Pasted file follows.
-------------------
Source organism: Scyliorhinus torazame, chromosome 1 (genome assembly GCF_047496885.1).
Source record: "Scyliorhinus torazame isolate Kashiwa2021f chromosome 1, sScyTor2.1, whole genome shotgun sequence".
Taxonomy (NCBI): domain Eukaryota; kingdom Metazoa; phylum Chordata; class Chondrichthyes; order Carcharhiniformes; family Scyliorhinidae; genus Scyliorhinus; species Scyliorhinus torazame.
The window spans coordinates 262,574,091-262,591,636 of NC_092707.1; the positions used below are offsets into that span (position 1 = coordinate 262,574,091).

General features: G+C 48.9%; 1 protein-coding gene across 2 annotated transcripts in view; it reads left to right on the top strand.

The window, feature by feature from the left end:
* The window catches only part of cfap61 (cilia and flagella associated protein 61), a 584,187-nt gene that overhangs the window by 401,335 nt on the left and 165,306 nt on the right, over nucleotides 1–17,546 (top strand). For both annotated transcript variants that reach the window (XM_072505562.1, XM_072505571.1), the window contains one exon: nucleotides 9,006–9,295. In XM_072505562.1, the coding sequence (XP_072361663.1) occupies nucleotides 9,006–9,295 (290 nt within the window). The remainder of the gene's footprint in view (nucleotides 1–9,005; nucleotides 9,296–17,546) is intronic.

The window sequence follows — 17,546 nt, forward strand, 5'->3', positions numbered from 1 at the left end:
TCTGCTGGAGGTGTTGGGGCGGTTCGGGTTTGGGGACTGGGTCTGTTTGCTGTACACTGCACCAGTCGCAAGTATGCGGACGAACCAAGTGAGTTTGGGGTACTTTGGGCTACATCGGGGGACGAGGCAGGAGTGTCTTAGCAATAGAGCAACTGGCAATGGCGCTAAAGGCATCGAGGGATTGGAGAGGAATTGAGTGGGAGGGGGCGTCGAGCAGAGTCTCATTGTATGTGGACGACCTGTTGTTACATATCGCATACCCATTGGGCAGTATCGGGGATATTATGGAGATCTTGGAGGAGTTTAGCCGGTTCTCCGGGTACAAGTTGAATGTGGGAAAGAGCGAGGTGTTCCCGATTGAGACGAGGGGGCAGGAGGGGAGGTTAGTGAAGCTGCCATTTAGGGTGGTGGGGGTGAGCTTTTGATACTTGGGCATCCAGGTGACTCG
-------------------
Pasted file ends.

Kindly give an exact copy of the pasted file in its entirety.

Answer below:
Source organism: Scyliorhinus torazame, chromosome 1 (genome assembly GCF_047496885.1).
Source record: "Scyliorhinus torazame isolate Kashiwa2021f chromosome 1, sScyTor2.1, whole genome shotgun sequence".
Taxonomy (NCBI): domain Eukaryota; kingdom Metazoa; phylum Chordata; class Chondrichthyes; order Carcharhiniformes; family Scyliorhinidae; genus Scyliorhinus; species Scyliorhinus torazame.
The window spans coordinates 262,574,091-262,591,636 of NC_092707.1; the positions used below are offsets into that span (position 1 = coordinate 262,574,091).

General features: G+C 48.9%; 1 protein-coding gene across 2 annotated transcripts in view; it reads left to right on the top strand.

The window, feature by feature from the left end:
* The window catches only part of cfap61 (cilia and flagella associated protein 61), a 584,187-nt gene that overhangs the window by 401,335 nt on the left and 165,306 nt on the right, over nucleotides 1–17,546 (top strand). For both annotated transcript variants that reach the window (XM_072505562.1, XM_072505571.1), the window contains one exon: nucleotides 9,006–9,295. In XM_072505562.1, the coding sequence (XP_072361663.1) occupies nucleotides 9,006–9,295 (290 nt within the window). The remainder of the gene's footprint in view (nucleotides 1–9,005; nucleotides 9,296–17,546) is intronic.

The window sequence follows — 17,546 nt, forward strand, 5'->3', positions numbered from 1 at the left end:
TCTGCTGGAGGTGTTGGGGCGGTTCGGGTTTGGGGACTGGGTCTGTTTGCTGTACACTGCACCAGTCGCAAGTATGCGGACGAACCAAGTGAGTTTGGGGTACTTTGGGCTACATCGGGGGACGAGGCAGGAGTGTCTTAGCAATAGAGCAACTGGCAATGGCGCTAAAGGCATCGAGGGATTGGAGAGGAATTGAGTGGGAGGGGGCGTCGAGCAGAGTCTCATTGTATGTGGACGACCTGTTGTTACATATCGCATACCCATTGGGCAGTATCGGGGATATTATGGAGATCTTGGAGGAGTTTAGCCGGTTCTCCGGGTACAAGTTGAATGTGGGAAAGAGCGAGGTGTTCCCGATTGAGACGAGGGGGCAGGAGGGGAGGTTAGTGAAGCTGCCATTTAGGGTGGTGGGGGTGAGCTTTTGATACTTGGGCATCCAGGTGACTCG